Encouraging Gratitude in the Classroom

The holiday season is upon us. Your students are probably buzzing with emotions and you may be, too. Whether its excitement, joy, apprehension, anxiety, or even indifference; the holidays bring an array of emotions. How can we turn this energy into a more positive and productive emotion in the classroom?

What is Gratitude?

We tend to hear the word “gratitude” a lot during the holidays. We may even hear the word so much that it begins losing its value. So what is gratitude, really?

Gratitude has many definitions, but can be defined as the “thankful appreciation for what an individual receives, whether tangible or intangible.

If you were to really reflect on gratitude right now, you most likely wouldn’t give this positive emotion much thought. But did you know that gratitude is one of the biggest keys to living a healthy and happy life?

Why Does Gratitude Matter?

Gratitude is simply good for the universe. It promotes positivity and kindness, and improves overall health. Gratitude helps us to appreciate the present, and it helps us to recognize good in the world.

  • Studies show that positive emotions have positive health outcomes. Positive emotions have a huge impact on our physical & mental health. People who are happier tend to be healthier. Gratitude helps us to build core traits, like resiliency. When we focus on the positives, the negatives don’t seem as bad.

  • Gratitude can lead to positive actions. Gratitude encourages kindness. When we show our appreciation for the things people do for us, this can encourage us to do kind things in return.

  • Gratitude helps us connect with people around us. Gratitude can be a social emotion. Cultivating feelings of gratitude helps us to be more generous and compassionate. These positive feelings help us to build authentic connections with others, and it strengthens our bonds with our loved ones.

How We Can Foster Gratitude in the Classroom?

Introduce gratitude journals. Gratitude journals help us keep track of everything good, no matter how big or small. Keeping track of all the things we’re grateful for can reduce our stress levels and give us a positive outlook on life. Cultivating the habit of writing in a journal may seem difficult, but it is well worth it.

Have your students spend 5-10 minutes each day reflecting on things they’re grateful for. Challenge your students to aim for finding 5 things each day. It’s important to remember that things we’re grateful for will look differently for everyone.

Encourage thank you’s in the classroom. Encourage your students to give thanks whenever someone offers an act of kindness. Fostering this habit in youth will help them as they transition into adulthood. Remember, gratitude is a social emotion, and this will encourage students to be more compassionate and kind towards others.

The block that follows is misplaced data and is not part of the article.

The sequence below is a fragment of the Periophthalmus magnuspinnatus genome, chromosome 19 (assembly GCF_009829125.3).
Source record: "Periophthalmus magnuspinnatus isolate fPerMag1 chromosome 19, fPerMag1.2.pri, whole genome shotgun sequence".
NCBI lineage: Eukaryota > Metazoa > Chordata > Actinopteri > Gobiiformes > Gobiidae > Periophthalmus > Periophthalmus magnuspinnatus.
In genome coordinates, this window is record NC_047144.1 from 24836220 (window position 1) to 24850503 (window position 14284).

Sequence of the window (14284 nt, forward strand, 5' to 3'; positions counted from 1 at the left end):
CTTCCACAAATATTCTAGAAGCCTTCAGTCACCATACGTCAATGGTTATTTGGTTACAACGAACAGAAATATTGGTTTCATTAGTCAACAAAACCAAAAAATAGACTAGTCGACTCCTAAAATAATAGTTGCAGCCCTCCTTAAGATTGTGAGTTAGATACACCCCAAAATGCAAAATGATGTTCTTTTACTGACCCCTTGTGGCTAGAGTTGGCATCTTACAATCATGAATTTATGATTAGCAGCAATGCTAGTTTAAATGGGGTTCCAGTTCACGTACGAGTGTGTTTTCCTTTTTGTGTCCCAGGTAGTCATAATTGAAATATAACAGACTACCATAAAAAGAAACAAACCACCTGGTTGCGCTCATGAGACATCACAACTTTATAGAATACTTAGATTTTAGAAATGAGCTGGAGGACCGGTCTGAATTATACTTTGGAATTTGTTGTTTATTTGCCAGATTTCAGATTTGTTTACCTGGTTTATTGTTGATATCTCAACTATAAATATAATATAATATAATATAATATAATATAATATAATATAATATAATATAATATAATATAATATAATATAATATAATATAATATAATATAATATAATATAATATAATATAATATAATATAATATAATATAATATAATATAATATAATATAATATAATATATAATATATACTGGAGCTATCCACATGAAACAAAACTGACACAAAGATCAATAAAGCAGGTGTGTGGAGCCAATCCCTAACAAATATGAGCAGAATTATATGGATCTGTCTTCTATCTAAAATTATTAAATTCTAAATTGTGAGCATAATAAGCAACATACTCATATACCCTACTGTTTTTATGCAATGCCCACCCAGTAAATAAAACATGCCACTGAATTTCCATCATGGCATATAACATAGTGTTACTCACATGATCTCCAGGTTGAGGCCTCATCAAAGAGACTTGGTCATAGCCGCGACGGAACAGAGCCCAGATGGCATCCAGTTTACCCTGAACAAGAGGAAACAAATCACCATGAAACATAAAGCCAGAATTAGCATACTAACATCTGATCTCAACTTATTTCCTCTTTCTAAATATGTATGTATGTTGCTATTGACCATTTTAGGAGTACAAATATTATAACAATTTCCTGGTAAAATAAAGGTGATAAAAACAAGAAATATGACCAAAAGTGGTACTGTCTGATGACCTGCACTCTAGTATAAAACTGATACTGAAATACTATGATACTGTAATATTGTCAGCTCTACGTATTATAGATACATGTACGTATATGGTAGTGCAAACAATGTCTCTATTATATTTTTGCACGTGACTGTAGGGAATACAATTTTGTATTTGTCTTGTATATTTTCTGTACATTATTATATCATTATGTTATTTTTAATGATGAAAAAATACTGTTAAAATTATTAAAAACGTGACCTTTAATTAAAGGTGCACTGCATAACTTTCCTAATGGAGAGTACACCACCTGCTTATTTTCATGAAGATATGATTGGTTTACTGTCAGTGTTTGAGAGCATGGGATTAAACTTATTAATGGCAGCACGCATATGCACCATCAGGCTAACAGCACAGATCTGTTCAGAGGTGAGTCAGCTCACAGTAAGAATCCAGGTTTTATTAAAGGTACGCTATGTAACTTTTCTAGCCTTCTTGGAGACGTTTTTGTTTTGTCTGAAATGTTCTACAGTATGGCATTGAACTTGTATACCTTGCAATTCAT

Don’t just encourage them to just say thank you, encourage them to reflect on what they’re thankful for. When they say thank you, they should be specific about why they are thankful. For younger students, try using these sentence frames: Thank you for ________. I appreciate this because ________.

Encourage generosity. Generosity can be defined as the “quality of being kind and understanding, the willingness to give others things that have value.” By encouraging generosity, we are teaching our students to be grateful and to do kind things in return.

Being generous comes in many different forms and doesn’t need to require money. Whether it’s lending another student a crayon, or writing a get-well card for a sick friend; these are forms of generosity that you can introduce to your students. Have your students brainstorm things they could offer others. Try providing examples, such as: I can help my friend study for their test, I can help my brother clean his room, or I can pick up my sister from school.

Lead by example. The best way to foster gratitude in the classroom is by leading through example. Reflect on what you’re grateful for in your own life and set a clear definition for this term in the classroom. Foster this grateful attitude in your students by encouraging a positive and thankful atmosphere.

One way you can begin to do this is by implementing an activity that encourages gratitude. We recommend that you download our “Thankful Thoughts” classroom activity to try with your students.

Introduce literature focused on gratitude. Studies show that giving students access to literature is a major key to their success. So why not leverage literature to help cultivate that thankful spirit in your classroom? The books below are dedicated to teaching younger students about gratitude and the benefits it brings to our lives.

Good People Everywhere by Lynea Gillen

This colorful picture book will inspire children and adults alike. The beautiful illustrations and heart-warming examples of kindness teach children about the power of gratitude, generosity and caring for one another. Also included are activities for children to practice skills for creating gratitude and compassion.

You can listen to Good People Everywhere here.



Thankful by Eileen Spinelli

Thankful tells the touching story of people who express gratitude for everyday blessings. This wonderful poem combined with stunning illustration inspires children to be grateful for the blessings in their lives. Meant to be read aloud, this gentle story will remind children and adults of how fortunate they truly are.

You can listen to Thankful here.

You can find other gratitude-themed children’s books here.



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